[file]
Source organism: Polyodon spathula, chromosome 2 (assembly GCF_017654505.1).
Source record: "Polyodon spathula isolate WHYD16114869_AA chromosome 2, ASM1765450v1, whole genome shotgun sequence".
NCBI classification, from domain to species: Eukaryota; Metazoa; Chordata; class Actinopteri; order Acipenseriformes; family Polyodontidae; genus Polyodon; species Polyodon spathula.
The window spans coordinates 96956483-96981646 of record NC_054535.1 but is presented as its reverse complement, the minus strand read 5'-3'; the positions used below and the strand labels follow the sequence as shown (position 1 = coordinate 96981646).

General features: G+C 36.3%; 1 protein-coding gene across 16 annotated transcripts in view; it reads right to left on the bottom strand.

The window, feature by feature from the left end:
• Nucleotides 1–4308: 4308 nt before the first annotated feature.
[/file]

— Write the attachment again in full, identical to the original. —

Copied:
Source organism: Polyodon spathula, chromosome 2 (assembly GCF_017654505.1).
Source record: "Polyodon spathula isolate WHYD16114869_AA chromosome 2, ASM1765450v1, whole genome shotgun sequence".
NCBI classification, from domain to species: Eukaryota; Metazoa; Chordata; class Actinopteri; order Acipenseriformes; family Polyodontidae; genus Polyodon; species Polyodon spathula.
The window spans coordinates 96956483-96981646 of record NC_054535.1 but is presented as its reverse complement, the minus strand read 5'-3'; the positions used below and the strand labels follow the sequence as shown (position 1 = coordinate 96981646).

General features: G+C 36.3%; 1 protein-coding gene across 16 annotated transcripts in view; it reads right to left on the bottom strand.

The window, feature by feature from the left end:
• Nucleotides 1–4308: 4308 nt before the first annotated feature.